Ten years ago today I was standing in the streets of Seattle. I went because I knew I had to be there, but I wasn’t entirely sure why. I was opposed to the undemocratic nature of the World Trade Organization and joined tens of thousands of ordinary people like myself who could no longer stand silently by watching the injustices grow. I went because I knew it would be a significant experience, but I had no idea that Seattle would fundamentally change my life.
It was Nov. 30, 1999, and the WTO was planning to convene its annual meeting for delegates from around the world in Seattle. We went to show them that the world’s people wanted a new direction for the global economy. We went to stop them from conducting business as usual, and we did.
Converging in the streets were people from all walks of life. Environmentalists joined with unionists from around the country, unlikely allies with a common goal — a new vision for trade policy. It was clear to us all, even then, that the WTO and free trade policies governing corporate globalization were benefiting investors and speculators at the expense of millions around the world.
We marched for a week, often in the rain and cold, because we had a common vision — a vision of an economy that allows workers their basic rights, that doesn’t rely on the destruction of the natural environment, and in which democracy matters.
Ten years later, we are still making progress toward that vision together. The new alliances that formed in Seattle, among environmentalists, unionists, political activists, citizens and small farmers joining together, are still engaged today. Here in Maine, a coalition of 55 groups across the state is working to change the rules of the economy to benefit a majority, not just a minority, of people.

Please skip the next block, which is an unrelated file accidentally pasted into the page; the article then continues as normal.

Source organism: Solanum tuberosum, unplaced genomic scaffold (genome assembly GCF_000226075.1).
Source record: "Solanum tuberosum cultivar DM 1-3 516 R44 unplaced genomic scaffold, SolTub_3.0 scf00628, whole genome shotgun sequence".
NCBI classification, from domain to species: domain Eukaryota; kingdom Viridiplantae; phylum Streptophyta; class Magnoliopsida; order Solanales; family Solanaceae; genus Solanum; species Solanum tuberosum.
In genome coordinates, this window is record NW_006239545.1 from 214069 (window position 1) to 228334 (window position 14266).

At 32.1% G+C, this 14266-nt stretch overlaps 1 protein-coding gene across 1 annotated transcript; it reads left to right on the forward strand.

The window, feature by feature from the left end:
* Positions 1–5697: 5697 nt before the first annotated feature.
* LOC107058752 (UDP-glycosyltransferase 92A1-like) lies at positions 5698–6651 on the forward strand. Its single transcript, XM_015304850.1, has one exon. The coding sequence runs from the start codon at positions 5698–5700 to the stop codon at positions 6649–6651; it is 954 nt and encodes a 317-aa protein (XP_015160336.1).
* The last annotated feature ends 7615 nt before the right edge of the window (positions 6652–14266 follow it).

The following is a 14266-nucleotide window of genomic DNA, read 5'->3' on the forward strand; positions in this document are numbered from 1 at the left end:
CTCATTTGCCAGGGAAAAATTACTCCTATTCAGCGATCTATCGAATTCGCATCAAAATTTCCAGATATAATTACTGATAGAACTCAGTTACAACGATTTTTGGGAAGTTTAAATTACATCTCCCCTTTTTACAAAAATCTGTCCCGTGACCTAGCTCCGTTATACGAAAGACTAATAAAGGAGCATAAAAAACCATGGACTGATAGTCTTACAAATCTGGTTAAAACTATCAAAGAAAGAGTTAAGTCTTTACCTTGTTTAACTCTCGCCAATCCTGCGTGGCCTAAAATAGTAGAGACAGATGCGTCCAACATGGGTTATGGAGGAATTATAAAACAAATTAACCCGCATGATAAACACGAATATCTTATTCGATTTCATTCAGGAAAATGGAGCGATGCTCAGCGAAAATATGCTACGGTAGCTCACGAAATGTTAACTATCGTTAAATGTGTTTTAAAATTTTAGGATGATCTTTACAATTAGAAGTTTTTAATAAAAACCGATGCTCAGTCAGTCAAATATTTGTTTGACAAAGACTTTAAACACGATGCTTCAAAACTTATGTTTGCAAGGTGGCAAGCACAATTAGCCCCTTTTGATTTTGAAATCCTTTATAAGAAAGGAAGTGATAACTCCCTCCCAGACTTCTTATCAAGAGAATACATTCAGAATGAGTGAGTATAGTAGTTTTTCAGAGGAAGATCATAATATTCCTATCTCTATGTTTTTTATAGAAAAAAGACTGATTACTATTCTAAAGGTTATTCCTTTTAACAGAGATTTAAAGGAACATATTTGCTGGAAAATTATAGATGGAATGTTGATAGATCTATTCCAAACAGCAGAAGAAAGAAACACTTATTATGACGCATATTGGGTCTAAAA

These so-called “free trade” policies imposed on the world are hurting Mainers, too. Maine has lost more than 30,000 manufacturing jobs since the North American Free Trade Agreement, or NAFTA, took effect in 1994. These jobs have been outsourced to countries that use child labor, don’t pay a living wage, and don’t have environmental standards. Countless other jobs in the service sector, like call centers and information technology, have been lost as well. This means entire communities have had the rug pulled out from under them, hurting other businesses, the schools and our entire state.
The WTO continues to undermine democracy. Local, state and federal laws can be deemed “barriers to trade” and subject to WTO fines for having such a law in place. Laws that have been challenged under this set of rules include environmental regulations, food and product safety rules and other important public health and safety policies.
The good news is that we are making a difference and by working together the fair trade movement is winning tangible victories. Today, we finally have a comprehensive vision for a way forward on trade. Maine’s own Rep. Mike Michaud has submitted The TRADE Act to Congress, a blueprint for reforming international trade policy so that it is people-centered. The title stands for the Trade Reform, Accountability, Development and Employment Act, and the bill has 130 co-sponsors in the House of Representatives, including Maine’s other representative, Chellie Pingree.
The TRADE Act calls for a review of existing trade agreements, like NAFTA, taking into account what has happened as a result of these pacts. It lays out what must and must not be in future trade agreements, like enforceable labor and environmental standards. It also replaces the anti-democratic “fast track” approval process with a more democratic way to negotiate trade deals, one that gets more input of states and Congress.
Maine’s senators, Olympia Snowe and Susan Collins, should sign on as co-sponsors of The TRADE Act. Unfair trade has hurt so many Mainers, it’s time for our senators to sign on to this landmark legislation.
The “Spirit of Seattle” lives on today in this movement of unlikely allies, working together with a common vision of an economy that supports justice and democracy.
Kate Harris is an engaged citizen who lives in Belfast where she is a worker-owner at the Belfast Cooperative.